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Types of Protein Microarray and Antibody Chips

Protein and Antibody Microarrays

Protein Chips and Antibody Microarrays - Glass Slides, Microwell/Nanowell

            Two major protein chip formats are now used, including glass slides and nanowells (8,27).  Due to the large amounts of slide adherence methods only the most common and major types will be mentioned here.
            It is important that protein chips retain proteins in an active state at high densities, are compatible with most commercial arrayers and scanners, and can be printed in such a fashion that the proteins remain in a moisturized environment (8,27). (See Figure 2).

Glass Slide Chips
Glass slides have the advantage that they are compatible with standard microarray equipment and detection equipment used for DNA chips.  They are also inexpensive.  The majority of studies are now using glass slides.  However, they have a high evaporation rate and are susceptible to possible cross-contamination (8,27). 
            The first strategies for the creation of protein arrays on glass were developed by Mirzabekov et al..  Arrays were produced by immobilizing proteins in tiny gel pockets that were attached to the glass surface.  A variety of immunoassays, antigen detection, and enzymatic assays were carried out.  Due to the 3D matrix structure, protein immobilization was very efficient (28-30). 
In another study, proteins were attached to a glass surface activated with a crosslinking agent that reacts with primary amines (31).  Proteins were spotted in a 40% glycerol solution which keeps proteins in a wet environment and prevents dehydration.  To determine that their protein microarrays were feasible for biochemical assays, they tested three known protein-protein interactions, three known kinase-substrate reactions, and three known protein-ligand interactions using fluorophore-tagged proteins, radiolabeled ATP, and synthetic ligands coupled to fluorescently labeled bovine serum albumin (BSA), respectively.  In most of the experiments, small numbers of proteins were spotted however in one experiment they identified a single spot within an array of 10,000 spots containing one other protein.  This work demonstrated the potential of protein microarrays in large-scale biochemical assays however their study analyzed a very small number of proteins and novel activities were not identified.
Another study used glass slides for the detection of several protein antigens.  Analytes were spotted onto a treated glass surface at high density using a hand-spotting device or a microarray robot.  The spotted analytes were detected using antibodies attached to an oligonucleotide primer and a rolling circle amplification reaction.  The technique had a high sensitivity, a wide dynamic range, and excellent spot-to-spot reproducibility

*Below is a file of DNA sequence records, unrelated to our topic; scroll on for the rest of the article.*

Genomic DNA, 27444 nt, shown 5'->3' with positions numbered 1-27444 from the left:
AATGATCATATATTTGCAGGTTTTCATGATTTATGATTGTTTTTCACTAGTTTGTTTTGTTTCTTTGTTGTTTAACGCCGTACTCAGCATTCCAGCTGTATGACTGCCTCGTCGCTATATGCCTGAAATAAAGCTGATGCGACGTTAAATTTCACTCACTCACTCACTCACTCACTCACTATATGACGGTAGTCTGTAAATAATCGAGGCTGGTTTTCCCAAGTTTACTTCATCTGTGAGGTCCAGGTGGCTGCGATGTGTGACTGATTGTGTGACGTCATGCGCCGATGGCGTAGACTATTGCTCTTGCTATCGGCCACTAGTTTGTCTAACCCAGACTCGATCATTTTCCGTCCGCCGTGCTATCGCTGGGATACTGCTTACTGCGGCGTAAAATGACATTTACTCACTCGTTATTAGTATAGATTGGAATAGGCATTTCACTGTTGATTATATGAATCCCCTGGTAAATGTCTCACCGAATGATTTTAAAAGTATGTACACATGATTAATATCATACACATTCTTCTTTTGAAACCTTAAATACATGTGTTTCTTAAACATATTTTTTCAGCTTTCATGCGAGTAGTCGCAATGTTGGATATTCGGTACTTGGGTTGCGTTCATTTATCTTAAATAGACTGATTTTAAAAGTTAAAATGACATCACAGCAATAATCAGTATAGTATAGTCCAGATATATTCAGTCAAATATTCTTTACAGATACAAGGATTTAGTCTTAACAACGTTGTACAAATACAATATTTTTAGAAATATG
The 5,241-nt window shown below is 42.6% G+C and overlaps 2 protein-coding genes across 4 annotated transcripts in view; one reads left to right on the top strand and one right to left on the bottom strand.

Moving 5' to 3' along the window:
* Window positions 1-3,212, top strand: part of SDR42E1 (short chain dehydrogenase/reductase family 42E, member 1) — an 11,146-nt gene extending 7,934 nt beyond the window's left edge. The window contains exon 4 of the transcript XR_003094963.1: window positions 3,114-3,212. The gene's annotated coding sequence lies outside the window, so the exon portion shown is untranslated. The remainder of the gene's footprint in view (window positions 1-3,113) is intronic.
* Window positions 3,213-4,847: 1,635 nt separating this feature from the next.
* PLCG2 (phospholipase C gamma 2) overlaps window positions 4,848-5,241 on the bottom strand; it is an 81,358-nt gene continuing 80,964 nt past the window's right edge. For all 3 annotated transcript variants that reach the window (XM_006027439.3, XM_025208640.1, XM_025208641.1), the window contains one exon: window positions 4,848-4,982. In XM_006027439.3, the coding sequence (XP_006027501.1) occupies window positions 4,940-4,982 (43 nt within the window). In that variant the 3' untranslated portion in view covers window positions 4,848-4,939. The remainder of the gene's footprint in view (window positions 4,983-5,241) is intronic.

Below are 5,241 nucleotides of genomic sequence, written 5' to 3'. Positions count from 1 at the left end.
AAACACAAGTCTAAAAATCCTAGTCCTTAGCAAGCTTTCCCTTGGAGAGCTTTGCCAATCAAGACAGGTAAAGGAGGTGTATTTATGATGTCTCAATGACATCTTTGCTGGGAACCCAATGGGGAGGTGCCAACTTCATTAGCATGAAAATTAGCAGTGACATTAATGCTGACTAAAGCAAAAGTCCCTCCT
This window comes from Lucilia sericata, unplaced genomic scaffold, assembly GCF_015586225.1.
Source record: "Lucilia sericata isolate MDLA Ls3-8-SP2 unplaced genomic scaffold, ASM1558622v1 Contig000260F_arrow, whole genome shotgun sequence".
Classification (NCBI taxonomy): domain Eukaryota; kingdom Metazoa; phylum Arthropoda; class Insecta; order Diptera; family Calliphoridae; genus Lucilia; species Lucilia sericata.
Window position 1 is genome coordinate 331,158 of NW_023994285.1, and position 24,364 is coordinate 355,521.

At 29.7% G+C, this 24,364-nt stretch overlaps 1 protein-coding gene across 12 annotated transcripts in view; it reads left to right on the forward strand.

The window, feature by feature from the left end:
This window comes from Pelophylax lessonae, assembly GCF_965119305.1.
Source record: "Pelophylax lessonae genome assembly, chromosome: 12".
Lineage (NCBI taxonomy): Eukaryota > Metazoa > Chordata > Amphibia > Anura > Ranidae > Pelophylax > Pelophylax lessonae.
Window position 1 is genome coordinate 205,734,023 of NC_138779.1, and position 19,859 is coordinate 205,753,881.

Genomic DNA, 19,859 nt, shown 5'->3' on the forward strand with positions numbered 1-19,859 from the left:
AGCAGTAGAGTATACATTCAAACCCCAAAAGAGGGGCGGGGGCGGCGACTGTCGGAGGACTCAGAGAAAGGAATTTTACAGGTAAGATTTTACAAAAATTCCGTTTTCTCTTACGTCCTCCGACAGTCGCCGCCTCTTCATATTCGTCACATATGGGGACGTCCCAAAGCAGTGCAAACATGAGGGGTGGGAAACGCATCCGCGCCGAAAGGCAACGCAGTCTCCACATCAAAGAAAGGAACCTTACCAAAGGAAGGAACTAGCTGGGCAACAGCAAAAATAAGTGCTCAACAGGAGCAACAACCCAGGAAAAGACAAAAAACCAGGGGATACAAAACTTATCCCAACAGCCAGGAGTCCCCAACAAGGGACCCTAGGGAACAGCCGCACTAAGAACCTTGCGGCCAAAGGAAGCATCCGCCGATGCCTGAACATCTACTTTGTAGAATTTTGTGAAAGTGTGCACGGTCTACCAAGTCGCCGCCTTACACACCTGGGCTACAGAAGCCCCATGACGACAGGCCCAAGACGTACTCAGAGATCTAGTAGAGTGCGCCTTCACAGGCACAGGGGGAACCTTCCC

Most groups now directly array proteins and antibodies onto plain glass slides (31,33-35) and spotting is carried out in a humidity-controlled environment (8).

Microwell/Nanowell Chips
            Compatible with standard microarray and detection equipment however alignment is required.  This method is versatible for solution-based assays and multiple-component reactions.  Evaporation is reduced and there is no cross-contamination.  Also these chips are relatively inexpensive (8,27).
Zhu et al., fabricated an open structure, namely nanowells on a polydimethylsiloxane (PDMS) surface supported by the standard glass slides (36). 
These chips consist of an array of microwells in a disposable silicone elastomer, poly(dimethylsiloxane) (PDMS) (37). Microwell arrays allow small volumes of different analytes to be densely packed on a single chip, yet remain physically segregated during subsequent batch processing. Proteins were covalently attached to the wells using a crosslinker 3-glycidoxypropyltrimethoxysilane (GPTS) (38).
Captured molecules can be easily recovered from the nanowells.  When covered with gold in the nanowells, it is expected that high-throughput mass spectrometry and surface plasmon resonance analyses can be performed.  The greatest disadvantage of this technique is that specialzed equipment is required to load the nanowells at high density (8,27). 

Next: Protein and Antibody Attachment Methods - Creation of a Microarray Chip


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Introduction and Background to Protein Chips and Antibody Chips.

References for Protein and Antibody Microarrays


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